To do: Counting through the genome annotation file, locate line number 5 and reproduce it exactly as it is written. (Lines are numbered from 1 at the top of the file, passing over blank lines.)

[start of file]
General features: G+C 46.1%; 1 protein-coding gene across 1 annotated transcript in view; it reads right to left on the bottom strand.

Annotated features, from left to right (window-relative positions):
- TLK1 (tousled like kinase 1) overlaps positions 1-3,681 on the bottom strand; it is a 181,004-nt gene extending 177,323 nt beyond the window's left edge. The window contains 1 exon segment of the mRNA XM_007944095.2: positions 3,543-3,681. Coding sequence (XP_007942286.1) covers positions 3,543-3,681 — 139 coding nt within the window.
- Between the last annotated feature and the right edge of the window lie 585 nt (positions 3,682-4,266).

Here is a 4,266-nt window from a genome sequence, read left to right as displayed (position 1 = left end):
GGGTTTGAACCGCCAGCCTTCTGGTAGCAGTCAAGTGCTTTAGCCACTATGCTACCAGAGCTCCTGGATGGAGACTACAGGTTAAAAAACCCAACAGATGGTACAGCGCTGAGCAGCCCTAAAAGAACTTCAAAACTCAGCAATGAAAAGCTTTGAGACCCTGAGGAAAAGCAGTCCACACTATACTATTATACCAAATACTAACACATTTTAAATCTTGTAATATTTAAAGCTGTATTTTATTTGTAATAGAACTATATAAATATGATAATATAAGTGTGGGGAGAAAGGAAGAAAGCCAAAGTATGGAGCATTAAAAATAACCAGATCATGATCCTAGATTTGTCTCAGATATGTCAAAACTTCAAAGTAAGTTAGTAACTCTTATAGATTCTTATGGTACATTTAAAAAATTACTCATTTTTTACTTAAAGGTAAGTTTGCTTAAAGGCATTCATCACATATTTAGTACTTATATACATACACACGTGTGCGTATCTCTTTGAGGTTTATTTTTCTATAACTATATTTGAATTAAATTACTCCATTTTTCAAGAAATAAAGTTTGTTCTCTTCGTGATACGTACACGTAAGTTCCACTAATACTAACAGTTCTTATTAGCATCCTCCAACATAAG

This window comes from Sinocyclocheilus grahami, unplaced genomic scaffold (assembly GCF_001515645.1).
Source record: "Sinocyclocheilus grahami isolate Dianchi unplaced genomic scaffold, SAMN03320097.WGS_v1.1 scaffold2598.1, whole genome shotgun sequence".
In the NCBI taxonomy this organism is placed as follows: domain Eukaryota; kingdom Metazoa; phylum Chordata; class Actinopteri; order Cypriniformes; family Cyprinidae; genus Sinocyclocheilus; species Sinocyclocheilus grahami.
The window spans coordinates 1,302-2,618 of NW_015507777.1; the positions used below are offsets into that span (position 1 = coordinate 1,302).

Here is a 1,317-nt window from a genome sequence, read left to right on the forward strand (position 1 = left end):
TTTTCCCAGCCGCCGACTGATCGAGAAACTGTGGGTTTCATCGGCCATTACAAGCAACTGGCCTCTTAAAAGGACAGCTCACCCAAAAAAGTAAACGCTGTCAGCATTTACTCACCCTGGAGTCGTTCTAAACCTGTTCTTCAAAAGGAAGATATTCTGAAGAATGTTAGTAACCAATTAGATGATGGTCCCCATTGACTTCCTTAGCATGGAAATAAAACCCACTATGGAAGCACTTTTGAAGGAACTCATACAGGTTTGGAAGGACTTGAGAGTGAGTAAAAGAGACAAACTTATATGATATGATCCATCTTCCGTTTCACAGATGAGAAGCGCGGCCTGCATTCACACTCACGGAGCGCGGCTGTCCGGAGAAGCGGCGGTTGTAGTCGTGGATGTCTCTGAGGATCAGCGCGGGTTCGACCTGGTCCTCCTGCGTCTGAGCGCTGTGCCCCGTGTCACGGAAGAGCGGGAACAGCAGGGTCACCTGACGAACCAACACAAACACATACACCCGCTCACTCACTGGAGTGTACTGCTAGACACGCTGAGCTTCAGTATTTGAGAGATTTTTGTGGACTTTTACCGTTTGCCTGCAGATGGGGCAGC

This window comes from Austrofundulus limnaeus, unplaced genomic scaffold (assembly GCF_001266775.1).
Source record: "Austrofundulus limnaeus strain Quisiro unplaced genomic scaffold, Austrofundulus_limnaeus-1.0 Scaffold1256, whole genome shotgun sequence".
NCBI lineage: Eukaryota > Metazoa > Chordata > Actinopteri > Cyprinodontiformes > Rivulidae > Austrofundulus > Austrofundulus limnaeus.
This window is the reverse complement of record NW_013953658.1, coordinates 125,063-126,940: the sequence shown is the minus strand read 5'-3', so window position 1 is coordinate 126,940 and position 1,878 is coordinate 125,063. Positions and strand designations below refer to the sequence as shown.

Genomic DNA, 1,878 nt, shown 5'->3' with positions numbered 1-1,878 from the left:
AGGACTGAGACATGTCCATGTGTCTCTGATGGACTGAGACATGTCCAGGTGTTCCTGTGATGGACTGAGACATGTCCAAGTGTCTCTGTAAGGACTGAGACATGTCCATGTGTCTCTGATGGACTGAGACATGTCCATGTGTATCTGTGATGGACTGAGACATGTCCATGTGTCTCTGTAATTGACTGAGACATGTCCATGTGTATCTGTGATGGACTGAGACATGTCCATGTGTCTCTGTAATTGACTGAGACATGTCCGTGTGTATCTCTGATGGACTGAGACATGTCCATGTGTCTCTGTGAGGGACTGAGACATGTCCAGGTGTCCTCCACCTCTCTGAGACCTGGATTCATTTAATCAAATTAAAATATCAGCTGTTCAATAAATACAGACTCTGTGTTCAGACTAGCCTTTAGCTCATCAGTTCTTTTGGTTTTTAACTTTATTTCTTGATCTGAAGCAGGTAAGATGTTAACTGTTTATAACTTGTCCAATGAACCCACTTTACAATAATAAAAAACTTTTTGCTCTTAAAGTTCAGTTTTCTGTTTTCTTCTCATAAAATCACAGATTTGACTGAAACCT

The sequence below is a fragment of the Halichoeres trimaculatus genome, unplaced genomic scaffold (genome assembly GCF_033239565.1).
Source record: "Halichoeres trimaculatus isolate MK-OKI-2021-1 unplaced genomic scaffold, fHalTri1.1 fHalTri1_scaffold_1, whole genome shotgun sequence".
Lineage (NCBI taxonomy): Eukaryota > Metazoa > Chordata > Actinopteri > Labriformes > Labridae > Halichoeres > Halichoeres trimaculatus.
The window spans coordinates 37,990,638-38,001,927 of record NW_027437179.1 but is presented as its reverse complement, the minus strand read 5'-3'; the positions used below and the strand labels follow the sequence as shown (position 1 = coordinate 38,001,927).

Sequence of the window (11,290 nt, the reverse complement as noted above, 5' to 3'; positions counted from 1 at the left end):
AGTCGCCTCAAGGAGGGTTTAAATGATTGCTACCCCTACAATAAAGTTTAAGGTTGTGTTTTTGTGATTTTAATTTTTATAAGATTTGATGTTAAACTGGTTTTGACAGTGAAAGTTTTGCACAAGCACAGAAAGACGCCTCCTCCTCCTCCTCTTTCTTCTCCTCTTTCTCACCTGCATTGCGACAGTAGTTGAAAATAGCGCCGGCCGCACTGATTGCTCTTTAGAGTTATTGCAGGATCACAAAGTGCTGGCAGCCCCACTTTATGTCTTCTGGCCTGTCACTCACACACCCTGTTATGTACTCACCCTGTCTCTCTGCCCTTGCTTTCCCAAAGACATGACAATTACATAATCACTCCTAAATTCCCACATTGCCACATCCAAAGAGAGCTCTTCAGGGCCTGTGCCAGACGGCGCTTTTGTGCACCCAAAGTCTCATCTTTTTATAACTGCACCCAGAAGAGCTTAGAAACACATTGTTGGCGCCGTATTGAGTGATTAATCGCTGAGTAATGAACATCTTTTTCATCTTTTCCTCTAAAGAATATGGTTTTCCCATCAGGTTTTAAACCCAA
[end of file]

Here is a 4,266-nt window from a genome sequence, read left to right as displayed (position 1 = left end):